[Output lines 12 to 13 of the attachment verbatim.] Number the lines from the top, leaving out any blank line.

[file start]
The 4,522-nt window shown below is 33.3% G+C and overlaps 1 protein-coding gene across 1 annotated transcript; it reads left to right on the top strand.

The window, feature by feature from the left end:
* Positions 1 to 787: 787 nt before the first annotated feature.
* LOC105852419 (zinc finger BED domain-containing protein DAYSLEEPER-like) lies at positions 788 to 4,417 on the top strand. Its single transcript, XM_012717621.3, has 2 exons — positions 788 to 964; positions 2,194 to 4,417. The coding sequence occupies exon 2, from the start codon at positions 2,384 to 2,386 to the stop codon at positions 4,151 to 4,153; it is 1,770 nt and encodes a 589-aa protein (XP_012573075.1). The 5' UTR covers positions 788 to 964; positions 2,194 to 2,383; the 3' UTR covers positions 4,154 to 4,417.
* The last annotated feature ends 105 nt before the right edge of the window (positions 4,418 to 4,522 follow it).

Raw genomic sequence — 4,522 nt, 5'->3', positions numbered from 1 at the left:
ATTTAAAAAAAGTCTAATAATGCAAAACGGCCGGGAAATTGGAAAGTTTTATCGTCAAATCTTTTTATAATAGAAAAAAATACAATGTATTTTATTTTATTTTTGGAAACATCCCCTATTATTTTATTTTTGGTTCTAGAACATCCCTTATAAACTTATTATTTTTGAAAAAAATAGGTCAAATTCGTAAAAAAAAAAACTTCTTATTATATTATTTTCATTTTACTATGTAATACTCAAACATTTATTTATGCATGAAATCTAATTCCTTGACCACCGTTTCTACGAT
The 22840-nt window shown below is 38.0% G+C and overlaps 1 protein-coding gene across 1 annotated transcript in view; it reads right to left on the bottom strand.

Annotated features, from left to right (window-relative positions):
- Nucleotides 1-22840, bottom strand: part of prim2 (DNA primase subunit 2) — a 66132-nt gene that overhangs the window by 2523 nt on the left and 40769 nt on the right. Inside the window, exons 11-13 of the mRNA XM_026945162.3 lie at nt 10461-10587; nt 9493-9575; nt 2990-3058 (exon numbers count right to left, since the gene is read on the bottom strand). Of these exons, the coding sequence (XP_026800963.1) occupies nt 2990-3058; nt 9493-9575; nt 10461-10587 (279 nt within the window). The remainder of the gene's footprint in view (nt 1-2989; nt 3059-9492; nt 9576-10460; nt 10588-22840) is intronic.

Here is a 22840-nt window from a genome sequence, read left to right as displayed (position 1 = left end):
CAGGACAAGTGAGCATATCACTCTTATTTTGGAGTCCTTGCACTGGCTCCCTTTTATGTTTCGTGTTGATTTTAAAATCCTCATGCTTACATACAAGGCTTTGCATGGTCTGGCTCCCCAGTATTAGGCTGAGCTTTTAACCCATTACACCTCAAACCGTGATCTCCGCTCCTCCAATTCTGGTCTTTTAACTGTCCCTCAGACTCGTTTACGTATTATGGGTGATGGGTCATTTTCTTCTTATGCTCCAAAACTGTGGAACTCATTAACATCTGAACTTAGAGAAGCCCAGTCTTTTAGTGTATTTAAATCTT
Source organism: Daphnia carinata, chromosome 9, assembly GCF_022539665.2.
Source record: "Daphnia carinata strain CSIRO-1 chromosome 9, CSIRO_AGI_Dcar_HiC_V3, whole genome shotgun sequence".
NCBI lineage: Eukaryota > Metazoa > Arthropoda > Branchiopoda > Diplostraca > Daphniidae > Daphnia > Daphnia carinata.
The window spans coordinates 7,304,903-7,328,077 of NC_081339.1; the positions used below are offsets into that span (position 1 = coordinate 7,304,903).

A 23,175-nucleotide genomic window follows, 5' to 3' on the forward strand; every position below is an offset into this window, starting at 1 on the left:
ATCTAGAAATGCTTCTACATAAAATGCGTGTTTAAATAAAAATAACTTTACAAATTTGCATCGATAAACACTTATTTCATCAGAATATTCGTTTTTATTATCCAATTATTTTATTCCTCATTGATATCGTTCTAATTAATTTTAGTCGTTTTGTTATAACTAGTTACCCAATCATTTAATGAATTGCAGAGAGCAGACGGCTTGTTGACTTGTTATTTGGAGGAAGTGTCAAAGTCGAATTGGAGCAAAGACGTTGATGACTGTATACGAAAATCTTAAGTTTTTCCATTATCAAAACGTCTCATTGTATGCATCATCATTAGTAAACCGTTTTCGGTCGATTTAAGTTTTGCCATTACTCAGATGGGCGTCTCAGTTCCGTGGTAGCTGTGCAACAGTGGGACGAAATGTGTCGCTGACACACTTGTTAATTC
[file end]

CAGGACAAGTGAGCATATCACTCTTATTTTGGAGTCCTTGCACTGGCTCCCTTTTATGTTTCGTGTTGATTTTAAAATCCTCATGCTTACATACAAGGCTTTGCATGGTCTGGCTCCCCAGTATTAGGCTGAGCTTTTAACCCATTACACCTCAAACCGTGATCTCCGCTCCTCCAATTCTGGTCTTTTAACTGTCCCTCAGACTCGTTTACGTATTATGGGTGATGGGTCATTTTCTTCTTATGCTCCAAAACTGTGGAACTCATTAACATCTGAACTTAGAGAAGCCCAGTCTTTTAGTGTATTTAAATCTT
Source organism: Daphnia carinata, chromosome 9, assembly GCF_022539665.2.